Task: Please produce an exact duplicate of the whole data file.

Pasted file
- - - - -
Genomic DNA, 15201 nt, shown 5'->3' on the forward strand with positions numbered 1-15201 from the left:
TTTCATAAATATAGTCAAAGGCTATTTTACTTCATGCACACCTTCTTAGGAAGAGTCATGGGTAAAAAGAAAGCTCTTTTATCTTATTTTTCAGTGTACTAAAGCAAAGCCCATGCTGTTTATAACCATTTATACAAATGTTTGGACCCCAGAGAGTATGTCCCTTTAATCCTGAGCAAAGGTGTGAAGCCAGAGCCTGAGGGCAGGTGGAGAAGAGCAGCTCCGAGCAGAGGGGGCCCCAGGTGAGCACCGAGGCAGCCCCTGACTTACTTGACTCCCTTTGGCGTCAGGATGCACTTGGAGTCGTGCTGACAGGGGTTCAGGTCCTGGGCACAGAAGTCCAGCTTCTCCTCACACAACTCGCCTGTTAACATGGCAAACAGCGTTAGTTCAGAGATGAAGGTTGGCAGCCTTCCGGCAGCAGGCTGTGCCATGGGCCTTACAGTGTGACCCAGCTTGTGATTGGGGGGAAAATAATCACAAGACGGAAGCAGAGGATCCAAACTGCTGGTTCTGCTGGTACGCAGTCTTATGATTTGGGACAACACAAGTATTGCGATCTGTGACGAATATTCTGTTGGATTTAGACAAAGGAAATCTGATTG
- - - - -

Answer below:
Genomic DNA, 15201 nt, shown 5'->3' on the forward strand with positions numbered 1-15201 from the left:
TTTCATAAATATAGTCAAAGGCTATTTTACTTCATGCACACCTTCTTAGGAAGAGTCATGGGTAAAAAGAAAGCTCTTTTATCTTATTTTTCAGTGTACTAAAGCAAAGCCCATGCTGTTTATAACCATTTATACAAATGTTTGGACCCCAGAGAGTATGTCCCTTTAATCCTGAGCAAAGGTGTGAAGCCAGAGCCTGAGGGCAGGTGGAGAAGAGCAGCTCCGAGCAGAGGGGGCCCCAGGTGAGCACCGAGGCAGCCCCTGACTTACTTGACTCCCTTTGGCGTCAGGATGCACTTGGAGTCGTGCTGACAGGGGTTCAGGTCCTGGGCACAGAAGTCCAGCTTCTCCTCACACAACTCGCCTGTTAACATGGCAAACAGCGTTAGTTCAGAGATGAAGGTTGGCAGCCTTCCGGCAGCAGGCTGTGCCATGGGCCTTACAGTGTGACCCAGCTTGTGATTGGGGGGAAAATAATCACAAGACGGAAGCAGAGGATCCAAACTGCTGGTTCTGCTGGTACGCAGTCTTATGATTTGGGACAACACAAGTATTGCGATCTGTGACGAATATTCTGTTGGATTTAGACAAAGGAAATCTGATTG